Center for Building a Culture of Empathy

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Culture of Empathy Builder:   Thich Nhat Hanh


 

 

 Thích Nhất Hạnh is a Vietnamese Zen Buddhist monk, teacher, author, poet and peace activist. He lives in the Plum Village Monastery in the Dordogne region in the South of France, travelling internationally to give retreats and talks. Wikipedia

 

 

Thich Nhat Hanh on Compassionate Listening - Oprah Winfrey Network
Buddhist monk Thich Nhat Hanh says listening can help end the suffering of an individual, put an end to war and change the world for the better. Watch as he explains how to practice compassionate listening.

 

"Oprah: The case is the same for deep listening, which I've heard you refer to. 

 Thich Nhat Hanh: Deep listening is the kind of listening that can help relieve the suffering of another person. You can call it compassionate listening. You listen with only one purpose: to help him or her to empty his heart. Even if he says things that are full of wrong perceptions, full of bitterness, you are still capable of continuing to listen with compassion. Because you know that listening like that, you give that person a chance to suffer less. If you want to help him to correct his perception, you wait for another time. For now, you don't interrupt. You don't argue. If you do, he loses his chance. You just listen with compassion and help him to suffer less. One hour like that can bring transformation and healing.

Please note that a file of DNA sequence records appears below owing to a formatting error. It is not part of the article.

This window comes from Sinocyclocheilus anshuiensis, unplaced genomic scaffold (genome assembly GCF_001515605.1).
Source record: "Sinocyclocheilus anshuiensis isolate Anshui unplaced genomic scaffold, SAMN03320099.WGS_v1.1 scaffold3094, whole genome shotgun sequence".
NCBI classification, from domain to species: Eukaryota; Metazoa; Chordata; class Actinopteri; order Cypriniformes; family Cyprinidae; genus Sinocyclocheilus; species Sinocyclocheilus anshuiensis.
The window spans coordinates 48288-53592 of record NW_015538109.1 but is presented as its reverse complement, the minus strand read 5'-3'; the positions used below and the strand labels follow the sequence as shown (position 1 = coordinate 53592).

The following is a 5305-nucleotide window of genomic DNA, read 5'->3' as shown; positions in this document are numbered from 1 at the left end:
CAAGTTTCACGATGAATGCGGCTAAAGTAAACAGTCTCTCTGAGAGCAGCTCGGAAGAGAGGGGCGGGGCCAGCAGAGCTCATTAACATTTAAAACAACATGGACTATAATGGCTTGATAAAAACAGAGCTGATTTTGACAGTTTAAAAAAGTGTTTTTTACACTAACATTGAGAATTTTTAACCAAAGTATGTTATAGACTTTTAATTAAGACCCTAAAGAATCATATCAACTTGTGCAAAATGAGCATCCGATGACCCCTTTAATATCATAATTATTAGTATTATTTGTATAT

Oprah: I love this idea of deep listening, because often when someone comes to you and wants to vent, it's so tempting to start giving advice. But if you allow the person just to let the feelings out, and then at another time come back with advice or comments, that person would experience a deeper healing. That's what you're saying.